The difference between the competing approaches is demonstrated by Darwin College, Cambridge. Frank Young House, one of its accommodation blocks, is a modern gem. The serious public facade, set back in generous space away from the street, is in a yellow sandstone and brick that give the building a golden glow. But the back is private, and full of gaiety, a pavilion structure overlooking enclosed decking, ideal for student parties, and leading on to Gonville and Caius playing fields. The roof is painted a Mediterranean blue, so that on a good day it blends into the sky and seems to float. Built by Jeremy Dixon Edward Jones in 1995, Frank Young House cost pounds 1m. It is hugely popular among the college's graduate students.

Five minutes down the road, Gwen Raverat House is home to their less privileged peers, mostly one-year MPhil students just passing through. They have to live in "design and build" accommodation. For a start, the box-like building faces the wrong way, with its windowless back wall blankly pointing towards the best aspect, Mill Pond and the River Cam. The block, built from identical, commonplace bricks, looks like an office. Its entrance is in a car park from where anyone can peer into ground floor bedrooms, whose occupants have, in contrast with their second-floor neighbours, had to install net curtains.

Some of Cambridge's best and newest accommodation, for example Richard MacCormac's 1996 accommodation block in Trinity, has large, elevated bay windows jutting out from ground-floor rooms overlooking gardens. These windows don't need nets. And they can be drawn completely back. So privacy is combined with airiness, an escape pod from a bedroom's four walls. In contrast, the windows at Gwen Raverat House serve a minimal purpose - to let a little light in and keep out the rain. Without an architect in charge, the needs of people were overlooked. It's a place to sleep between visits to the library; not a place to live a gilded youth. In 20 years it will look shoddy and dated. But it serves the college's purposes - it cost about the same as Frank Young House, and you can pack twice as many students in. That's an equation the college accountants, who see the university more and more as a business, can understand better than the whinges of architects.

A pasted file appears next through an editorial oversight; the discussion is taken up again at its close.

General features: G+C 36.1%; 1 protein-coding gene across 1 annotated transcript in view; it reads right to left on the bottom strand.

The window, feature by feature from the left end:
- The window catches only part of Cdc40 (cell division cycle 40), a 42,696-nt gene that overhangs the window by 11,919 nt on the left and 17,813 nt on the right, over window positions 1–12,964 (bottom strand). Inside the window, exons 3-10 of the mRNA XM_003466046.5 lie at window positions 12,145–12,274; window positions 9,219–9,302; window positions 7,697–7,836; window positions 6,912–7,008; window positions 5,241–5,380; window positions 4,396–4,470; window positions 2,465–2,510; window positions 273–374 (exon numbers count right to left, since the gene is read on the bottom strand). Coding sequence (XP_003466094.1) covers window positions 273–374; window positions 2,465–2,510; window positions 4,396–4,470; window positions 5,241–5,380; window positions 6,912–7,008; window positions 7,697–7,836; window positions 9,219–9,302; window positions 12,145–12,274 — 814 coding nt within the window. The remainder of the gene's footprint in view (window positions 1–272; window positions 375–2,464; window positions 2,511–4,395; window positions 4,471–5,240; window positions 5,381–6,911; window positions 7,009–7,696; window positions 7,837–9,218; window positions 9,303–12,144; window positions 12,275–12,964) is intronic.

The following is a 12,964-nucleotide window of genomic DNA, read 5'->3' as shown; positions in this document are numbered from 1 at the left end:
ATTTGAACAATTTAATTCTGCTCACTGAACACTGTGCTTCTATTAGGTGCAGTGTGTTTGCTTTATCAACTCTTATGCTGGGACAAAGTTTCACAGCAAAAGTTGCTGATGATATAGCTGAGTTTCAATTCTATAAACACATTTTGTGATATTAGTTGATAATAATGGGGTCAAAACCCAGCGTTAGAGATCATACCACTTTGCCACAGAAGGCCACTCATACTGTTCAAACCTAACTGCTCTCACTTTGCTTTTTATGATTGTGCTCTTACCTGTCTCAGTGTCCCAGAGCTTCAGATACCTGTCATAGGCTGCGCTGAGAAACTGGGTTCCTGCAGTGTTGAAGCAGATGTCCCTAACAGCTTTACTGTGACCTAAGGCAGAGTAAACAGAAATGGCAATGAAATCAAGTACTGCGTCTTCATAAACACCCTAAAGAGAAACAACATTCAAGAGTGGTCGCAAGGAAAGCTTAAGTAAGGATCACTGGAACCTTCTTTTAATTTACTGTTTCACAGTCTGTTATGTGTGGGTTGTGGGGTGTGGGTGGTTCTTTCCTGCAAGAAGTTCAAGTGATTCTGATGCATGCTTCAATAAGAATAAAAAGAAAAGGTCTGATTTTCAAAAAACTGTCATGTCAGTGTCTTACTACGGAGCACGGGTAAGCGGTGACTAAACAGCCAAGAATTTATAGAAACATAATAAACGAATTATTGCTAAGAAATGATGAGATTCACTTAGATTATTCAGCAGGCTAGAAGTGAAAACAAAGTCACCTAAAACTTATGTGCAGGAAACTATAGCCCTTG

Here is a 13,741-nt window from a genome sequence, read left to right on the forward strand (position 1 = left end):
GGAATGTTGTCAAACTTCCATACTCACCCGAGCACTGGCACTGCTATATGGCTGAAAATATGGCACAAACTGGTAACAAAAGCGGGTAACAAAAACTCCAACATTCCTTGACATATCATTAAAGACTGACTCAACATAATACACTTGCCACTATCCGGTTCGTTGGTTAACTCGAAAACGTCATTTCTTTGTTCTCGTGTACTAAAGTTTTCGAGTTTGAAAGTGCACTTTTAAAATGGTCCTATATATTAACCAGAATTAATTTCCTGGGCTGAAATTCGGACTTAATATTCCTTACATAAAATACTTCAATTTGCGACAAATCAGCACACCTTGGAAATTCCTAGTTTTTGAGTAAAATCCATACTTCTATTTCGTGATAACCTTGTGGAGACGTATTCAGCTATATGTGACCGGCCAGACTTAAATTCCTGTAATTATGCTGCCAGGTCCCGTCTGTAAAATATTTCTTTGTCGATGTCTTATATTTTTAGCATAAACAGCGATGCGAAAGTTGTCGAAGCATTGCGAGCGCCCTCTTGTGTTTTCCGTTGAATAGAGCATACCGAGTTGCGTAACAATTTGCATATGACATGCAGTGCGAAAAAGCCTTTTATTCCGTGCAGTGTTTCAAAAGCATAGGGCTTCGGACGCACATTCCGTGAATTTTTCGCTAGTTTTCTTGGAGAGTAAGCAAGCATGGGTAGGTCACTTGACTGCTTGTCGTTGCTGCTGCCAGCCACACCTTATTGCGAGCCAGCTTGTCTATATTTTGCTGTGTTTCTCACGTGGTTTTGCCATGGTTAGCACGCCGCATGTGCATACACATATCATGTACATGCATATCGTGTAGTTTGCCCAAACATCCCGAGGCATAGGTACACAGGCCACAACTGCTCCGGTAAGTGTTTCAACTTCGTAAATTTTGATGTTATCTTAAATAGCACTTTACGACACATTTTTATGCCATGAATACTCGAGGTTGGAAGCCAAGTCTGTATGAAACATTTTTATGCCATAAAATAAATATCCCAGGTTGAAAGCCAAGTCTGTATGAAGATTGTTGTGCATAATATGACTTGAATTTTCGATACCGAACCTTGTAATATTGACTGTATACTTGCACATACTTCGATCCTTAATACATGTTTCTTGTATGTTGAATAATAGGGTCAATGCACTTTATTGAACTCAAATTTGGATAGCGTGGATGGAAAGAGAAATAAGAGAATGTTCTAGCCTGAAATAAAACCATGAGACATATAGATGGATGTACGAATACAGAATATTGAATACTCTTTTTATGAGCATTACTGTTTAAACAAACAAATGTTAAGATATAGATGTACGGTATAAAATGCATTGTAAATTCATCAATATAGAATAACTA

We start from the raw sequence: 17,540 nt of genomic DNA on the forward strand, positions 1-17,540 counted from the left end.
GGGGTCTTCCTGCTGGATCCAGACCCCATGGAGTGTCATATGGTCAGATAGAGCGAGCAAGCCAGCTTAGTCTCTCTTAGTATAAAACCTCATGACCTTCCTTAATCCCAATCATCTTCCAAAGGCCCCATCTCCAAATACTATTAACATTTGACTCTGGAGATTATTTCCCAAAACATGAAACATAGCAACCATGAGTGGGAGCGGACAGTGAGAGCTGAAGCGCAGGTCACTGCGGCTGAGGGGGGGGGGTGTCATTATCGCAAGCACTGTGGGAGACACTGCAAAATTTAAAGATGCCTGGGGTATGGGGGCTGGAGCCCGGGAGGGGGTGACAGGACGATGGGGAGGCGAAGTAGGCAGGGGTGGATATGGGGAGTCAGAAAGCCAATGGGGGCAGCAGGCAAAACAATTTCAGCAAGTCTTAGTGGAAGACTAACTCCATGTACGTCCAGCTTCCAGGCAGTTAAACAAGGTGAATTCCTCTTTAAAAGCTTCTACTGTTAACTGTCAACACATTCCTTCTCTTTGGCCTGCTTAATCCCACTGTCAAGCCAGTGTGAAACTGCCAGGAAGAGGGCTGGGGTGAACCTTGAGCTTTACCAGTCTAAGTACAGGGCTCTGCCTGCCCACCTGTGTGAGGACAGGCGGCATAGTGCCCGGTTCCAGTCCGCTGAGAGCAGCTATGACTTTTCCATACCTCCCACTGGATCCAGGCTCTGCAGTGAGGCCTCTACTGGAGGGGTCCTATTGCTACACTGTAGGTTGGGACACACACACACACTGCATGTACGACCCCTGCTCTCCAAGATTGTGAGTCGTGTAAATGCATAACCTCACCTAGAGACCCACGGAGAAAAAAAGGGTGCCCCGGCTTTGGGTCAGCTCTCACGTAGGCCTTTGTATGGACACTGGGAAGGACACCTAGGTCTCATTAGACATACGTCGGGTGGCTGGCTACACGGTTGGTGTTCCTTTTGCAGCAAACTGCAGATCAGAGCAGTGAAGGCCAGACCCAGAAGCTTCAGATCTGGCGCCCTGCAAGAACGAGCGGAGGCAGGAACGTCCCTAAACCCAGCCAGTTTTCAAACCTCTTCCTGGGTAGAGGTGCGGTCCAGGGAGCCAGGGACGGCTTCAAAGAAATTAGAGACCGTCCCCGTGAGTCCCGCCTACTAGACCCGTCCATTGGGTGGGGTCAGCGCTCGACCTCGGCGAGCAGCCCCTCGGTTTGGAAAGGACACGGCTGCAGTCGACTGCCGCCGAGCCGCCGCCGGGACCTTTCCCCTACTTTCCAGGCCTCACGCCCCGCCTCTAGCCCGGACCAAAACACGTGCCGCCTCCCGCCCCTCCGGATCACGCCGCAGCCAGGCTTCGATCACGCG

Cambridge's modern gems also include prestige structures. The Queen's building in Emmanuel College (1995) is perhaps the most successful of recent examples. Sir Michael Hopkins had to design a structure within a small space next to a street full of buses, that would be suitable for musical performances in its 170-seat auditorium, enhance the neighbouring Fellows Garden and preserve the view from the street of Wren's famous chapel. The result is an award-winning masterpiece, built from the same Ketton stone as the chapel four centuries ago, and with a beautifully hand-buffed, curved facade. Inside there is perfect silence, an elegant, Gaudiesque spiral staircase, and a Steinway, with its own lift, which is elevated from the basement into the auditorium for performances. "We are delighted with the building. It clearly catches the eye," says Professor John Ffowcs Williams, Master of Emmanuel, which has not disclosed the cost. "It has won prizes and increased the visibility of the college, which is very helpful."